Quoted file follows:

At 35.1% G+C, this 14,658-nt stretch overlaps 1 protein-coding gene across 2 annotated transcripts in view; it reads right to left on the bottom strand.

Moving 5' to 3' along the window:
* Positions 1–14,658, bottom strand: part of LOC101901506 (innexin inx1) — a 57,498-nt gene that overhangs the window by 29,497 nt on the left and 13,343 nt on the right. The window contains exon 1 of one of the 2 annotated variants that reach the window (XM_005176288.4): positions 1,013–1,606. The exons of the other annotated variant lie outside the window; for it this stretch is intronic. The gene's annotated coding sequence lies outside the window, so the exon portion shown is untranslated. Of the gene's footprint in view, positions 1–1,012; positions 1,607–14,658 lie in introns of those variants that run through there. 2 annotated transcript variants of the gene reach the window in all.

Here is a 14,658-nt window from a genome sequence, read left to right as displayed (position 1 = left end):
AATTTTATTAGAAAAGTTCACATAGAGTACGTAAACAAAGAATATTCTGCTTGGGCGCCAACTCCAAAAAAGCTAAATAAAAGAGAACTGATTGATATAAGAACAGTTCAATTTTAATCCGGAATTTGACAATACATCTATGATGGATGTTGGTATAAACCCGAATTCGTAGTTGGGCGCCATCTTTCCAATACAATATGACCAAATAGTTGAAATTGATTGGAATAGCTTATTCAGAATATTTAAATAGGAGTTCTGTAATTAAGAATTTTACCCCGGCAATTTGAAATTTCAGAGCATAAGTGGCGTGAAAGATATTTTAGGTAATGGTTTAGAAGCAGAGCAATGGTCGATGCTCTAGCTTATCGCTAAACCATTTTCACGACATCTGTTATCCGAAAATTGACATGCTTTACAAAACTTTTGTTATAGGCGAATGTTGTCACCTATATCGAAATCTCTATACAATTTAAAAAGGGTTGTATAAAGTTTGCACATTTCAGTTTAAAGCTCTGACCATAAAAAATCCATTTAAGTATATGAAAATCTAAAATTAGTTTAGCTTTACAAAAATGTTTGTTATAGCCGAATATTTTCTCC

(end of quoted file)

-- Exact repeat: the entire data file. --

At 35.1% G+C, this 14,658-nt stretch overlaps 1 protein-coding gene across 2 annotated transcripts in view; it reads right to left on the bottom strand.

Moving 5' to 3' along the window:
* Positions 1–14,658, bottom strand: part of LOC101901506 (innexin inx1) — a 57,498-nt gene that overhangs the window by 29,497 nt on the left and 13,343 nt on the right. The window contains exon 1 of one of the 2 annotated variants that reach the window (XM_005176288.4): positions 1,013–1,606. The exons of the other annotated variant lie outside the window; for it this stretch is intronic. The gene's annotated coding sequence lies outside the window, so the exon portion shown is untranslated. Of the gene's footprint in view, positions 1–1,012; positions 1,607–14,658 lie in introns of those variants that run through there. 2 annotated transcript variants of the gene reach the window in all.

Here is a 14,658-nt window from a genome sequence, read left to right as displayed (position 1 = left end):
AATTTTATTAGAAAAGTTCACATAGAGTACGTAAACAAAGAATATTCTGCTTGGGCGCCAACTCCAAAAAAGCTAAATAAAAGAGAACTGATTGATATAAGAACAGTTCAATTTTAATCCGGAATTTGACAATACATCTATGATGGATGTTGGTATAAACCCGAATTCGTAGTTGGGCGCCATCTTTCCAATACAATATGACCAAATAGTTGAAATTGATTGGAATAGCTTATTCAGAATATTTAAATAGGAGTTCTGTAATTAAGAATTTTACCCCGGCAATTTGAAATTTCAGAGCATAAGTGGCGTGAAAGATATTTTAGGTAATGGTTTAGAAGCAGAGCAATGGTCGATGCTCTAGCTTATCGCTAAACCATTTTCACGACATCTGTTATCCGAAAATTGACATGCTTTACAAAACTTTTGTTATAGGCGAATGTTGTCACCTATATCGAAATCTCTATACAATTTAAAAAGGGTTGTATAAAGTTTGCACATTTCAGTTTAAAGCTCTGACCATAAAAAATCCATTTAAGTATATGAAAATCTAAAATTAGTTTAGCTTTACAAAAATGTTTGTTATAGCCGAATATTTTCTCC